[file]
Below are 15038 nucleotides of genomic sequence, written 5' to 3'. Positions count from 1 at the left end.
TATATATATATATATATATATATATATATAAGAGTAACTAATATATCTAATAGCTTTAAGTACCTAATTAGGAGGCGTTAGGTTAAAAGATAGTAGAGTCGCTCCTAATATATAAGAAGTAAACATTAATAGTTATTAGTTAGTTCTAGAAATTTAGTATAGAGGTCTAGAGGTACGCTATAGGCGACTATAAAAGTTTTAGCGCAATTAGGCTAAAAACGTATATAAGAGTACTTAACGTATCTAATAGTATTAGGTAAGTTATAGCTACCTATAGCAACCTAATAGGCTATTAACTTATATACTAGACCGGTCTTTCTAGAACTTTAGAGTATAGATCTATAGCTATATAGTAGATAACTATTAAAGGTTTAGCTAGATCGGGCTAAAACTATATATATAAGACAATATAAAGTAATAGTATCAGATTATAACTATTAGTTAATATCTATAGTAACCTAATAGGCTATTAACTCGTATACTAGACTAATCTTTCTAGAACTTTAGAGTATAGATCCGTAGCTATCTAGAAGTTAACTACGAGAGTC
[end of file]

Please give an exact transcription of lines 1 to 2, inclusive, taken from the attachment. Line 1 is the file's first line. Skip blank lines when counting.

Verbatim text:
Below are 15038 nucleotides of genomic sequence, written 5' to 3'. Positions count from 1 at the left end.
TATATATATATATATATATATATATATATAAGAGTAACTAATATATCTAATAGCTTTAAGTACCTAATTAGGAGGCGTTAGGTTAAAAGATAGTAGAGTCGCTCCTAATATATAAGAAGTAAACATTAATAGTTATTAGTTAGTTCTAGAAATTTAGTATAGAGGTCTAGAGGTACGCTATAGGCGACTATAAAAGTTTTAGCGCAATTAGGCTAAAAACGTATATAAGAGTACTTAACGTATCTAATAGTATTAGGTAAGTTATAGCTACCTATAGCAACCTAATAGGCTATTAACTTATATACTAGACCGGTCTTTCTAGAACTTTAGAGTATAGATCTATAGCTATATAGTAGATAACTATTAAAGGTTTAGCTAGATCGGGCTAAAACTATATATATAAGACAATATAAAGTAATAGTATCAGATTATAACTATTAGTTAATATCTATAGTAACCTAATAGGCTATTAACTCGTATACTAGACTAATCTTTCTAGAACTTTAGAGTATAGATCCGTAGCTATCTAGAAGTTAACTACGAGAGTC